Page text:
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Easy to say,
you’d rather make loud love
to Lord Prescott, or have
your face smashed between
Sir Cyril Smith’s quivering cheeks
than read Tony Blair on how
the motorway to the mountaintop
he envisages lies
through the centre ground;
when you know neither
gentleman’s available, right
here right now, to take you.
We need to make voting Labour
for call centre managers and
estate agents of a certain age
as lowering their roasting
into a nice cold bath.
To this end, we need a leader
with ideas thrilling as a dripping cistern,
a man (or woman) likely conceived during a Conservative Association dinner
somewhere in darkest Buckinghamshire;
who, while his or her fellow students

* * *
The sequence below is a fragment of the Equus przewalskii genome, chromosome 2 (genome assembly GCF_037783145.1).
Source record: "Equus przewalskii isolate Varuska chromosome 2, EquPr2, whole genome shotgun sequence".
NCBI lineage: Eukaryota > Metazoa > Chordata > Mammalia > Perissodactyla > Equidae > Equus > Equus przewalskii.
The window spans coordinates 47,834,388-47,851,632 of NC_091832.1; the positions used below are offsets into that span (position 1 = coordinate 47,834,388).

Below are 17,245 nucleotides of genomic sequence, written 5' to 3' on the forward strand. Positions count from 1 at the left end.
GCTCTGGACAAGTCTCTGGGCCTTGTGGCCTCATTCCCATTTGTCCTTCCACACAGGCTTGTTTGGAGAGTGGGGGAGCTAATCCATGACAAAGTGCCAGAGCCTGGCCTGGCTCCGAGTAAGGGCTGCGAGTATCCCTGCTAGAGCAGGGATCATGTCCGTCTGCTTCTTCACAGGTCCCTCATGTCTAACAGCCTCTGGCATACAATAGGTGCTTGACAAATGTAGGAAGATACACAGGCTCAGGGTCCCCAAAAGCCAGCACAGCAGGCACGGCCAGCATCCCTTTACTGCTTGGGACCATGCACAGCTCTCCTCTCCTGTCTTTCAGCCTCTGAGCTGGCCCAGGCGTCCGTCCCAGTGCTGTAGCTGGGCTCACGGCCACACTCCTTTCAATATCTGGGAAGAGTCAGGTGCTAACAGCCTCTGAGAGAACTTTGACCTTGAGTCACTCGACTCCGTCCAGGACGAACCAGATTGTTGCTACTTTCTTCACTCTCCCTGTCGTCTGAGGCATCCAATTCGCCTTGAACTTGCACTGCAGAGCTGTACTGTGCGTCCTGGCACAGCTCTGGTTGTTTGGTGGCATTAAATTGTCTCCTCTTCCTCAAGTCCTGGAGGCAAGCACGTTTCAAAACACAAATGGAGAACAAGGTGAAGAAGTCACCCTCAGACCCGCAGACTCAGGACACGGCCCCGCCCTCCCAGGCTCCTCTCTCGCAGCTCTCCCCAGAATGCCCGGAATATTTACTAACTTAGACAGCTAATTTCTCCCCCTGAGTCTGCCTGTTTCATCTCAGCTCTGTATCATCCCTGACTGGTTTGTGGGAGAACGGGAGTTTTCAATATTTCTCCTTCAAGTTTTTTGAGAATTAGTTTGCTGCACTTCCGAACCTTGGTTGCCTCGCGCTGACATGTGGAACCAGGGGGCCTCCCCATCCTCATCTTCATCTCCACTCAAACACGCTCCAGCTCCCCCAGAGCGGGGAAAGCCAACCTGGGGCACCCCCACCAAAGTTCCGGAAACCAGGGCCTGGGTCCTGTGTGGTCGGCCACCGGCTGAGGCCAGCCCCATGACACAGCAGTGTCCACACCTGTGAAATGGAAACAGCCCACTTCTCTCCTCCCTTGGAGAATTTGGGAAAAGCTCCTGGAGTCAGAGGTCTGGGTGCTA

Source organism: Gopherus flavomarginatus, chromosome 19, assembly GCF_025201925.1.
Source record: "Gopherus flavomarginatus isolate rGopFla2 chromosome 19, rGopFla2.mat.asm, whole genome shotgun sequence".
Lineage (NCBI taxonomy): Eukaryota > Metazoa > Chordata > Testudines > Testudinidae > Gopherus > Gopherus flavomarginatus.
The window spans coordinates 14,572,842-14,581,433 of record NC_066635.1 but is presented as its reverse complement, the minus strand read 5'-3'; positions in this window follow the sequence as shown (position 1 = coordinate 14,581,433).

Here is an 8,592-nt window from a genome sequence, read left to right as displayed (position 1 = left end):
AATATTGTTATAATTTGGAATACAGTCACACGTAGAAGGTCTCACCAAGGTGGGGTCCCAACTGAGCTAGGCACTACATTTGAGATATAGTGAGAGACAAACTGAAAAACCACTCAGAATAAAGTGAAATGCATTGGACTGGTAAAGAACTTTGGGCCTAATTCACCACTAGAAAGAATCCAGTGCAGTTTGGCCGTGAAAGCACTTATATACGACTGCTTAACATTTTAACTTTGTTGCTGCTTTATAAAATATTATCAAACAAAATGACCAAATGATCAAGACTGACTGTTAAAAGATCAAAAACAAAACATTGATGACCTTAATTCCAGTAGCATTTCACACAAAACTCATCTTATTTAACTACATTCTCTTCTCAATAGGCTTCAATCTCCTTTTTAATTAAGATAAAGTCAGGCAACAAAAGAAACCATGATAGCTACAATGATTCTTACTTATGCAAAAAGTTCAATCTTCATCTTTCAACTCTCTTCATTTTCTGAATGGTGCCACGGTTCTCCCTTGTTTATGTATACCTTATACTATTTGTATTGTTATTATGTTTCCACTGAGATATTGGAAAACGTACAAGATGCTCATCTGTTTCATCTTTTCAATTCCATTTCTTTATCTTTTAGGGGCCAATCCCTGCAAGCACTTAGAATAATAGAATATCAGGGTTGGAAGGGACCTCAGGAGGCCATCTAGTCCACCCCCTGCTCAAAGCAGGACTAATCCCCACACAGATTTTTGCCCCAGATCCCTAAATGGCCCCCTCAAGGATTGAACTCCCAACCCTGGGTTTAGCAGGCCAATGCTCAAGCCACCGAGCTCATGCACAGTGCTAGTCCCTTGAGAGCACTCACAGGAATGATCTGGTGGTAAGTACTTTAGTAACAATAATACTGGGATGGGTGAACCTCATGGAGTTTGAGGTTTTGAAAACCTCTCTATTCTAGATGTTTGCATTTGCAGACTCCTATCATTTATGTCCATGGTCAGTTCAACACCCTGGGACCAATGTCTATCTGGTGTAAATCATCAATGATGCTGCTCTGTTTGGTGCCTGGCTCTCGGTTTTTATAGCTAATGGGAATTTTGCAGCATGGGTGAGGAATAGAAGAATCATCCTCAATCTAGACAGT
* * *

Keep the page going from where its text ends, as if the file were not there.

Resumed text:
were thoughtlessly dancing the blues,
bravely danced the beige;
a person of exemplary character apart
from that one conviction for stealing
the brass handles off
their own father’s coffin.
We must offer hope
to those who aspire to shop
for gourmet sausage meat
at Waitrose, and not
waste time on people who perspire
as they rifle through packets
picnic ham at Aldi.
- Kevin Higgins’s poetry features in the generation-defining anthology Identity Parade — New British and Irish Poets (Ed. Roddy Lumsden, Bloodaxe, 2010) and in the recent anthology The Hundred Years’ War: Modern War Poems (Ed. Neil Astley, Bloodaxe, 2014). The Ghost In The Lobby (Salmon, 2014) is Kevin’s fourth collection of poems. His
blog is at mentioningthewar.
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